Abstract
This thesis consists of five papers (AE).
In Paper A, we study transient properties of the queue length process
in various queueing settings. We focus on computing the mean and the Laplace
transform of the time required for the queue length starting at $x<n$ to reach level $n$. We use two different techniques. The first one is based on
optional stopping of the KellaWhitt martingale and the second on more
traditional results on level crossing times of birthdeath
processes. Furthermore, we try to find an equivalent to the theory of
the natural scale for diffusion processes to fit into the setup of
(quasi) birthdeath processes.
Paper B investigates reflection of a random walk at
two barriers, 0 and $K$>0. We define the loss rate due to the reflection. The main result is sharp asymptotics for the loss rate as $K$ tends to infinity. As a major example, we consider the case where the increments of the random walk may be written as the difference between two phasetype distributed random variables. In
this example we perform an explicit comparison between asymptotic
and exact results for the loss rate.
Paper C deals with queues and insurance risk processes
where a generic service time, respectively generic claim, has a truncated heavytailed distribution. We study the compound Poisson ruin
probability (or, equivalently, the tail of the M/G/1 steadystate waiting time) numerically. Furthermore, we
investigate the asymptotics of the asymptotic
exponential decay rate as the truncation level tends to infinity in a more general truncated Lévy process setup.
Paper D is a sequel of Paper B. We consider a Lévy process reflected
at 0 and $K$>0 and define the loss rate. The first step is to identify
the loss rate, which is nontrivial in the Lévy process case. The
technique we use is based on optional stopping of the KellaWhitt
martingale for the reflected process. Once the
identification is performed, we derive asymptotics for the loss rate in the case of a lighttailed Lévy measure.
Paper E is also a sequel of Paper B. We present an algorithm for simulating the loss rate for a reflected random walk. The algorithm is efficient in the sense of bounded relative error.
Key words:
manyserver queues, quasi birthdeath processes, KellaWhitt
martingale, optional stopping, heterogeneous servers, reflected random
walks, loss rate, Lundberg's equation, CramérLundberg approximation,
WienerHopf factorization, asymptotics, phasetype distributions,
reflected Lévy processes, light tails, efficient simulation.
In Paper A, we study transient properties of the queue length process
in various queueing settings. We focus on computing the mean and the Laplace
transform of the time required for the queue length starting at $x<n$ to reach level $n$. We use two different techniques. The first one is based on
optional stopping of the KellaWhitt martingale and the second on more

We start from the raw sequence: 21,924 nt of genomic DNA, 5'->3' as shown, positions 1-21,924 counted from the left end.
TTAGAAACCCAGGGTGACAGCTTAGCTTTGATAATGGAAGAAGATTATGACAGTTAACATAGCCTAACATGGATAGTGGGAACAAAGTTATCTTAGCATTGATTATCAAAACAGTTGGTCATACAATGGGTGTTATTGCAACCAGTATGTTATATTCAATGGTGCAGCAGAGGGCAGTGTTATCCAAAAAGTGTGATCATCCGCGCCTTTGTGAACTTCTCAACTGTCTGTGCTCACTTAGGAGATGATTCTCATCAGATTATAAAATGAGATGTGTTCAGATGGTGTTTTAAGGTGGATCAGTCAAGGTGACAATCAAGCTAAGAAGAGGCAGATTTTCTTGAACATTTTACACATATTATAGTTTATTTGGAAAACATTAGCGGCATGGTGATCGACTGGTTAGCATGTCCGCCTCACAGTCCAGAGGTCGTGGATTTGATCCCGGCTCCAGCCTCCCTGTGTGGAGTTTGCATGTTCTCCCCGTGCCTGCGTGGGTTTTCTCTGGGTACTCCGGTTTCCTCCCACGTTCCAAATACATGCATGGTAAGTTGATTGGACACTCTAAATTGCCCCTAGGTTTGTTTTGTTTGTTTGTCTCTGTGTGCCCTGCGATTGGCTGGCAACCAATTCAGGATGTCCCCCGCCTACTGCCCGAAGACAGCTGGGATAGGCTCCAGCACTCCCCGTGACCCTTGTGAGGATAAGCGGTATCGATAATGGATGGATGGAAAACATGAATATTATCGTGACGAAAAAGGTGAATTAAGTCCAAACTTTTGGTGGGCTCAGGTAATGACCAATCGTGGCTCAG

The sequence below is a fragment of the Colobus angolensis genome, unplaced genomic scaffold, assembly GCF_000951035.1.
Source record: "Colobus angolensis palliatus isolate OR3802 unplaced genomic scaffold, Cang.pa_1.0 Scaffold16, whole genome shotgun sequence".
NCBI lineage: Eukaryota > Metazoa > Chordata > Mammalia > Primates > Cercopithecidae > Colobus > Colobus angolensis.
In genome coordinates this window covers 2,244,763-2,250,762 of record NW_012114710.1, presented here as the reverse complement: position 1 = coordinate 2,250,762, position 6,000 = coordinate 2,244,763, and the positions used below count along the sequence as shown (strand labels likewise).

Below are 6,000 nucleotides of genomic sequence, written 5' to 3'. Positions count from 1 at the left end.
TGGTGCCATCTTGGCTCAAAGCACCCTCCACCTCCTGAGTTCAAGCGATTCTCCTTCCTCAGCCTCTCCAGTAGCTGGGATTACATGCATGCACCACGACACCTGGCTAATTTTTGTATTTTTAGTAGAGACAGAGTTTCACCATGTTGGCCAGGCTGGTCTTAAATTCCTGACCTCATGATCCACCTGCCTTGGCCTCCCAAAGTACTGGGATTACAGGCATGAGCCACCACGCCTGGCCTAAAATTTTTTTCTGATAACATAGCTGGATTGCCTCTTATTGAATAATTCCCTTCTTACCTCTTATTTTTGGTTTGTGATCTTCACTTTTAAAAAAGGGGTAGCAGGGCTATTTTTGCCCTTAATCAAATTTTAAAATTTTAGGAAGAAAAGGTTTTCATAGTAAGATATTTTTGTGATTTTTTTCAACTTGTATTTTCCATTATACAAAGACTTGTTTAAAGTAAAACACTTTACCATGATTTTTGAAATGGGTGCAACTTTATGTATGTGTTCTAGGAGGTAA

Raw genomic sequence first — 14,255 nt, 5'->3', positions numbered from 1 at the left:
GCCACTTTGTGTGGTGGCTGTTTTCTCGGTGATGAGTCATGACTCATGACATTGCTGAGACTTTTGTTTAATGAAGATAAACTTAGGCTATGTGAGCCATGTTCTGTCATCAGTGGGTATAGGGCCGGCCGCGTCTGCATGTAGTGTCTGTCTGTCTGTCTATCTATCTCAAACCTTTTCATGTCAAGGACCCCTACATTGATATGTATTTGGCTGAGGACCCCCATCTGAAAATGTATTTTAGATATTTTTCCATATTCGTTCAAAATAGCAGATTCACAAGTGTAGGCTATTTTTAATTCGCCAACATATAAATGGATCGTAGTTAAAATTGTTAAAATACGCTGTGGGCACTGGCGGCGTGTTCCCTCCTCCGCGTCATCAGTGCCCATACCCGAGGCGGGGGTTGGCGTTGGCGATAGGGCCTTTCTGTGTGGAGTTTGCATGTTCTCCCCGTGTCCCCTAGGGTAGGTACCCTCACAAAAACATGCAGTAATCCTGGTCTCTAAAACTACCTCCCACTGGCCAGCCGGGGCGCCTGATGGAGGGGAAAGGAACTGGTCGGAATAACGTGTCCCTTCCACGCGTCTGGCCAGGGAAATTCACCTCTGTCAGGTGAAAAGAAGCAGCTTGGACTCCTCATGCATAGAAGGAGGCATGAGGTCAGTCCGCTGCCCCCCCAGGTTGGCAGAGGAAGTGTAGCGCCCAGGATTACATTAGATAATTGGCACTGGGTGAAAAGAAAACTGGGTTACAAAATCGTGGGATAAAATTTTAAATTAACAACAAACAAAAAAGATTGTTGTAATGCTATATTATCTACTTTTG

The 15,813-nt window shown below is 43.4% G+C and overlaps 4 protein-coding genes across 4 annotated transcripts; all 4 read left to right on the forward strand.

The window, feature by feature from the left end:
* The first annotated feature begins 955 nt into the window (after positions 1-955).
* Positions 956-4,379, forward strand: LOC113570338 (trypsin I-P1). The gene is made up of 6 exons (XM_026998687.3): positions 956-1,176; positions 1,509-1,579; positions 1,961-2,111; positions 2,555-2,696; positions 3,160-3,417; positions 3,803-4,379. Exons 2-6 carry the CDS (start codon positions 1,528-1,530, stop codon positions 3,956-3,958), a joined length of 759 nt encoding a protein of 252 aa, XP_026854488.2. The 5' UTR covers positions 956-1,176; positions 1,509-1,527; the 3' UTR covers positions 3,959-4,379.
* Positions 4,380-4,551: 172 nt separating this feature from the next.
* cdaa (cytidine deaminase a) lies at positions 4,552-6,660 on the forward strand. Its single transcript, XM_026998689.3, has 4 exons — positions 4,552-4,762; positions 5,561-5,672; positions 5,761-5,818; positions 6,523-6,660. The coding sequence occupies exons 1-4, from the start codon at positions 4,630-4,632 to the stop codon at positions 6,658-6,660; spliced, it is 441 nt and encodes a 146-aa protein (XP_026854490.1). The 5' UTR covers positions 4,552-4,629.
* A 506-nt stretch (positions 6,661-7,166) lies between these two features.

traditional results on level crossing times of birthdeath
processes. Furthermore, we try to find an equivalent to the theory of
the natural scale for diffusion processes to fit into the setup of
(quasi) birthdeath processes.
Paper B investigates reflection of a random walk at
two barriers, 0 and $K$>0. We define the loss rate due to the reflection. The main result is sharp asymptotics for the loss rate as $K$ tends to infinity. As a major example, we consider the case where the increments of the random walk may be written as the difference between two phasetype distributed random variables. In
this example we perform an explicit comparison between asymptotic
and exact results for the loss rate.
Paper C deals with queues and insurance risk processes
where a generic service time, respectively generic claim, has a truncated heavytailed distribution. We study the compound Poisson ruin
probability (or, equivalently, the tail of the M/G/1 steadystate waiting time) numerically. Furthermore, we
investigate the asymptotics of the asymptotic
exponential decay rate as the truncation level tends to infinity in a more general truncated Lévy process setup.
Paper D is a sequel of Paper B. We consider a Lévy process reflected
at 0 and $K$>0 and define the loss rate. The first step is to identify
the loss rate, which is nontrivial in the Lévy process case. The
technique we use is based on optional stopping of the KellaWhitt
martingale for the reflected process. Once the
identification is performed, we derive asymptotics for the loss rate in the case of a lighttailed Lévy measure.
Paper E is also a sequel of Paper B. We present an algorithm for simulating the loss rate for a reflected random walk. The algorithm is efficient in the sense of bounded relative error.
Key words:
manyserver queues, quasi birthdeath processes, KellaWhitt
martingale, optional stopping, heterogeneous servers, reflected random
walks, loss rate, Lundberg's equation, CramérLundberg approximation,
WienerHopf factorization, asymptotics, phasetype distributions,
reflected Lévy processes, light tails, efficient simulation.
Original language  English 

Qualification  Doctor 
Awarding Institution 

Supervisors/Advisors 

Award date  2005 Dec 2 
Publisher  
ISBN (Print)  9162866710 
Publication status  Published  2005 
Bibliographical note
Defence detailsDate: 20051202
Time: 09:15
Place: Matematikcentrum, Sölvegatan 18, sal MH:A
External reviewer(s)
Name: Zwart, Bert
Title: Professor
Affiliation: Tekniska Högskolan i Eindhoven

Subject classification (UKÄ)
 Probability Theory and Statistics
Free keywords
 Statistics
 operations research
 programming
 actuarial mathematics
 Statistik
 Matematik
 Mathematics
 Naturvetenskap
 Natural science
 Reflection
 Stochastic processes
 Applied probability
 Queueing
 operationsanalys
 programmering
 aktuariematematik